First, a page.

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NHS to tackle racial bias in maternity care to reduce mother and baby deaths

Jane Weakley
Two extremely important initiatives were announced recently by UK healthcare services to tackle disparities in maternity care for women from ethnic minorities.

Black women are shown to be 40 per cent more likely to miscarry than white women and data highlight an almost two-fold difference in mortality rates between women from Asian ethnic groups and white women. Stillbirth and perinatal death rates are also comparatively high for black and Asian babies in the UK.

Birmingham currently has the highest rates of neonatal mortality and stillbirths at 11.4 per 1,000 and also records a high number of low birth weight of all babies and a high prematurity rate.

Read our previous comment on racial disparity in maternal deaths.
Now, the government Minister for Patient Safety and Primary Care, Maria Caulfield, will establish a taskforce of experts and co-chaired by Chief Midwifery Officer, Professor Jacqueline Dunkley-Bent to try to understand the reasons behind failures in maternity care.
The taskforce will meet every two months to:

  • improve personalised care and support plans
  • address how wider societal issues affect maternal health
  • improve education and awareness of health when trying to conceive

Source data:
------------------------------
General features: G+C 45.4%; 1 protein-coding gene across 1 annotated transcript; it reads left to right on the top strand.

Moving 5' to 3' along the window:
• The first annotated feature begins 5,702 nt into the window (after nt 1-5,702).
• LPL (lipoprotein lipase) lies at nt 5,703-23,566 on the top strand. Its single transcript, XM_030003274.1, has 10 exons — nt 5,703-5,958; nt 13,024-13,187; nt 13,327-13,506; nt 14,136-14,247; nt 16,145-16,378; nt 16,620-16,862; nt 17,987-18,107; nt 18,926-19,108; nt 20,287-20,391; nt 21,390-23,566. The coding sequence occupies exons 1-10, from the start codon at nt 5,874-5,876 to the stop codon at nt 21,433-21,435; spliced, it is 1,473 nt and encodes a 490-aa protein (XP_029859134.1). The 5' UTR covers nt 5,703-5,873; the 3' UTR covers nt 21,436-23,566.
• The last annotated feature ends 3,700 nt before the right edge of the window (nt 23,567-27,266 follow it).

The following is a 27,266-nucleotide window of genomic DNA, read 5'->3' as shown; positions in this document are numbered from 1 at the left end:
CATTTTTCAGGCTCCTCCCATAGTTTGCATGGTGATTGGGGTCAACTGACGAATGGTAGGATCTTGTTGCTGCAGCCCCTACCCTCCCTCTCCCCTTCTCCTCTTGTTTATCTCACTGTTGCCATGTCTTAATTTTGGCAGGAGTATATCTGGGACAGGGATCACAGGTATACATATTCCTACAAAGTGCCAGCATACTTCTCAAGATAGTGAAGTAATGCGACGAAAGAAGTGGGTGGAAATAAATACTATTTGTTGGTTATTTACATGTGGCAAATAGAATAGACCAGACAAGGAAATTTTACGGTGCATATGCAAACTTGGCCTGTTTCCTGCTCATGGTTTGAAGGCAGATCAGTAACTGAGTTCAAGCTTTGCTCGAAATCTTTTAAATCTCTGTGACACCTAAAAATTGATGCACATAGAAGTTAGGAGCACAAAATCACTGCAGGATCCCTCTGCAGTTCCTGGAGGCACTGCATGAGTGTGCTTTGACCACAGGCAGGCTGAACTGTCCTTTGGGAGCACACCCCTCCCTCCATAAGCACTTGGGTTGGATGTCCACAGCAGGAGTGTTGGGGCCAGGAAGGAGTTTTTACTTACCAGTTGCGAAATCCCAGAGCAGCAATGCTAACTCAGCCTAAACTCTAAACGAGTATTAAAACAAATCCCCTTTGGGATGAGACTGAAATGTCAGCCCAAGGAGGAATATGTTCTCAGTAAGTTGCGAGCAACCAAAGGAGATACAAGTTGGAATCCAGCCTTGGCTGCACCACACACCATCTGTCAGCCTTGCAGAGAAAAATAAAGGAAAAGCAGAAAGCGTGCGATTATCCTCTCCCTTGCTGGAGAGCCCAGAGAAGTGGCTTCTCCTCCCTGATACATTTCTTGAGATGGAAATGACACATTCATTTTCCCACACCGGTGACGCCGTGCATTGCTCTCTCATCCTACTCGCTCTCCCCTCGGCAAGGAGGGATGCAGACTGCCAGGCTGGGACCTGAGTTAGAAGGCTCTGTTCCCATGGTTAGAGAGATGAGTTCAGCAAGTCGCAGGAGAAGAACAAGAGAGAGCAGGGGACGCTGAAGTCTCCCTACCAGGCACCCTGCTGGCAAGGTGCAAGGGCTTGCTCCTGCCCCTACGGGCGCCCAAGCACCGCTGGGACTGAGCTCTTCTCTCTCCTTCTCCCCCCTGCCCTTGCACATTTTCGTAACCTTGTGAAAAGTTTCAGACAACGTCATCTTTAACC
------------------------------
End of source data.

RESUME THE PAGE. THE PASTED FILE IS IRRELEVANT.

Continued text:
• better access to maternity care for all women and targeted support for those from the most vulnerable groups

Meanwhile, the NHS is piloting a new artificial intelligence pregnancy screening tool aimed to reduce racial disparities in baby death rates, designed by the Tommy’s National Centre for Maternity Improvement, led by the Royal College of Obstetricians and Gynaecologists and the Royal College of Midwives. The current method for risk assessment has changed little since the the 1970s.

Trials of the tool involved more than 20,000 pregnant women. Researchers highlighted large racial disparities in pregnancy outcomes when standard screening was used, but reported much lower mortality rates when the new tool was used together with targeted care. The tool is being piloted in London, Yorkshire, Lancashire and Surrey.

It uses AI to interpret detailed data routinely gathered during a woman’s antenatal appointments to assess her personalised risk of complications developing during pregnancy.

In trials, the tool reduced baby deaths among mothers from ethnic minority backgrounds by 60 per cent. Pregnant women flagged as high risk by the algorithm received additional monitoring during pregnancy to alter care teams to act early to prevent problems and potentially save babies’ lives.

If you have been affected by sub-standard maternity care, you may have a medical negligence case.

Read more about birth injury claims to babies and birth injuries to mothers.

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